Eating disorders are mental illnesses that originate from different factors such as biology, psychology, family, culture and society. These illnesses are characterised by extreme behaviour to lose weight, avoid gaining it or even binge eating large quantities.
Eating disorders are considered behavioural disorders as they are fundamentally psychological. Although the external symptoms appear as abnormal eating habits (prolonged diets, binge eating, refusing to eat certain things, self-induced vomiting, etc.), at the very source of these disorders are psycho emotional issues (low self-esteem, distorted body image, personal dissatisfaction, etc.). Medically, eating disorders are considered mental illnesses.
Most common eating disorders:
Depending on the external symptoms, the most common eating disorders in adolescents are Anorexia, Bulimia and Eating Disorders Not Otherwise Specified (EDNOS).
Anorexia is the most publically well known even though it is less common, compared to other disorders. It can be defined as a deliberate loss of weight by self-fasting. In addition to being extremely thin, people with anorexia show an intense fear of gaining weight and commonly have a distorted body image.
Bulimia is more common than anorexia and more difficult to detect. It is characterised by repeated episodes of excessive ingestion (binge eating) followed by periods of normal eating or fasting but without extreme weight loss. To avoid gaining weight when binge eating, which is done frequently, they often vomit, use laxatives, follow exaggerated diets and/or exercise excessively.
When there are symptoms related to eating disorders but do not completely fall under Anorexia or Bulimia, they can be considered eating disorders not otherwise specified (EDNOS). For example, a person who binge eats and vomits but not very often (in order to be considered bulimia, binge eating and compensatory behaviour occur on average at least two times during one week for a period of three months).
These disorders commonly take time to appear because, as they are only partial, they have less of an impact on a person’s physical or behavioural aspects, which decreases their motivation and that of the people that surround them to seek help. In any case, the fact the EDNOS is a less complete form does not mean it is any less dangerous or in need of treatment.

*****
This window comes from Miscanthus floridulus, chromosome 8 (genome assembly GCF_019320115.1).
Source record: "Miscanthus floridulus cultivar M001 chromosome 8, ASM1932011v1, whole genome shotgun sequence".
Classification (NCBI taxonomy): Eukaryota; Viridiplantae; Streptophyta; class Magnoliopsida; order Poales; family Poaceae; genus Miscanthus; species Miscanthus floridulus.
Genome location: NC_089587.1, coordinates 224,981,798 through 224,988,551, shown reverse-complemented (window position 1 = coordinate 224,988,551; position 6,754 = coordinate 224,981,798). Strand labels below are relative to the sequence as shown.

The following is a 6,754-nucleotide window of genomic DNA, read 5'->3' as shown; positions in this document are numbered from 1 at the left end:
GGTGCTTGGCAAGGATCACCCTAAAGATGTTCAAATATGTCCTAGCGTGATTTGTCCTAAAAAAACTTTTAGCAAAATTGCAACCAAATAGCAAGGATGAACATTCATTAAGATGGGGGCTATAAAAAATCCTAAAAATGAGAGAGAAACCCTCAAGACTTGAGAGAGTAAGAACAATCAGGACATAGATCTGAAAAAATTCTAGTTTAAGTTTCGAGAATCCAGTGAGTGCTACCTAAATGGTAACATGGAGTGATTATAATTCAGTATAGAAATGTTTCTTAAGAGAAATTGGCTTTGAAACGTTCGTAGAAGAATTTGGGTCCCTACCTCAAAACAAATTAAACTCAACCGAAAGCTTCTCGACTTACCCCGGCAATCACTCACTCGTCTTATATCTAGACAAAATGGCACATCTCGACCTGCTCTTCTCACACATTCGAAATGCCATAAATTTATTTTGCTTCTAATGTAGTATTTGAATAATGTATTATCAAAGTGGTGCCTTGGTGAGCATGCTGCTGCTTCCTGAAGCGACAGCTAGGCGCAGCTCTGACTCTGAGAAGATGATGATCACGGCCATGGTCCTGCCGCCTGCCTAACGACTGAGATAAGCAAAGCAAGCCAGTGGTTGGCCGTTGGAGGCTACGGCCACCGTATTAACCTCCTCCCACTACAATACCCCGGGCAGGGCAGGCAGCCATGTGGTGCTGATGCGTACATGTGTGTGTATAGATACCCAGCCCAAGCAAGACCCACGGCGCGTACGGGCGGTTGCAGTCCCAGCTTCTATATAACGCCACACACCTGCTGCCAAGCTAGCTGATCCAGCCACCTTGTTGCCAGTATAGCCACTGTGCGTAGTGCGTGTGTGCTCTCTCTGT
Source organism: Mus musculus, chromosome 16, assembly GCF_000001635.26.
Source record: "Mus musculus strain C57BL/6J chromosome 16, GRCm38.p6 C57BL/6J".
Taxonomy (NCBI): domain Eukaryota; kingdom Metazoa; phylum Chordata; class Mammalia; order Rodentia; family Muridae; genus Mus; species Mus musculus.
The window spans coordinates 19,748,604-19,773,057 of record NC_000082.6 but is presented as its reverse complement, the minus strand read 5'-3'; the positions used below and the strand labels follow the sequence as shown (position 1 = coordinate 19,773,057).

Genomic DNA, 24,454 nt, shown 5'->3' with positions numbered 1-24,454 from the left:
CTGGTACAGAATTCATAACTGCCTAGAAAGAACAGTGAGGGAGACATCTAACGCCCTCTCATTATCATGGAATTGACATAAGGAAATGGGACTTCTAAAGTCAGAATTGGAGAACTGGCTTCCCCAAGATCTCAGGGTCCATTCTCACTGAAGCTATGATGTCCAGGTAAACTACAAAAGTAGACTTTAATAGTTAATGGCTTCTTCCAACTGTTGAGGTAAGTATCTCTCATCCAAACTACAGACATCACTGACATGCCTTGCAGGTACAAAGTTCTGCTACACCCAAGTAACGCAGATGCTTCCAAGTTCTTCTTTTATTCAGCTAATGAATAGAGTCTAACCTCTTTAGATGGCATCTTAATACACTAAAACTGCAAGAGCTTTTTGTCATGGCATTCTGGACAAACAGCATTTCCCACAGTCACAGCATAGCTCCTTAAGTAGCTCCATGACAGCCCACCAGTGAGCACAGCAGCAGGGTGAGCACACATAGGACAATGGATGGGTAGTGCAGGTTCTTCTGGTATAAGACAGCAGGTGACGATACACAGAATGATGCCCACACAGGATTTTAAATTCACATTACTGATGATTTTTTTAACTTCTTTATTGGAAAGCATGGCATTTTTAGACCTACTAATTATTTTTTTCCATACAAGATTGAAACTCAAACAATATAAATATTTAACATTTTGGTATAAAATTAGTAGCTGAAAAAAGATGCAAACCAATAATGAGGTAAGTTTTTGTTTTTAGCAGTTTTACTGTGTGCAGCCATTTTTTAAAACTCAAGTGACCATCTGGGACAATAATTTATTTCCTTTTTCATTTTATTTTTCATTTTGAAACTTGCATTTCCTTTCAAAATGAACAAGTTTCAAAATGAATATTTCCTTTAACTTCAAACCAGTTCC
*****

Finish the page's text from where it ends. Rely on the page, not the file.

Currently, it has been shown that there is an increase in partial eating disorders and studies undoubtedly show that eating disorders are not “all or nothing” illnesses, but rather they refer to a spectrum of people that range from those who have an unnecessary concern for their weight up to clinical cases.
Common misconception regarding Anorexia and Bulimia:
One common misconception regarding Anorexia and Bulimia simplifies them, stating that “if you eat a lot and then vomit it all back up you have bulimia and if you do not eat you have anorexia”.
Vomiting is not exclusive to Bulimia, as it may appear in other eating disorders. For example, there are two types of Anorexia: restricting and purging. The second type includes vomiting and binge eating in addition to dieting.
In the same way, a person may suffer from Bulimia and not vomit. There are also two types of Bulimia: Purging which means the person regularly vomits and non-purging where the person fasts or exercises excessively but without vomiting.
It is also common to self-induce vomiting for eating disorders not otherwise specified.
Another false belief about eating disorders is that they can be detected just by looking at someone. For example, if someone has a very fit body they must not have an eating disorder or oppositely if they are very thin that they must suffer from anorexia.
In the majority of cases, the physical appearance of a person suffering from eating disorders is completely normal and incorrectly assuming that eating disorders have anything to do with physical appearance make them even more difficult to detect.
Additionally, this incorrect belief makes many adolescents and their family members believe that a disorder is only serious when it is visible, which only perpetuates the cycle. However, eating disorders are not sudden onset illnesses and often lead to cycles of recovery and relapse. Early detection and starting treatment as soon as possible can be key factors for successful treatment.
Misconceptions about eating disorders make their detection more difficult and the more time that passes without them being treated makes it more difficult to help cure them. Will you help to take down incorrect beliefs about Anorexia and Bulimia? Make sure to leave a comment below about any experience you may have had dealing with Anorexia and Bulimia or any other eating disorder!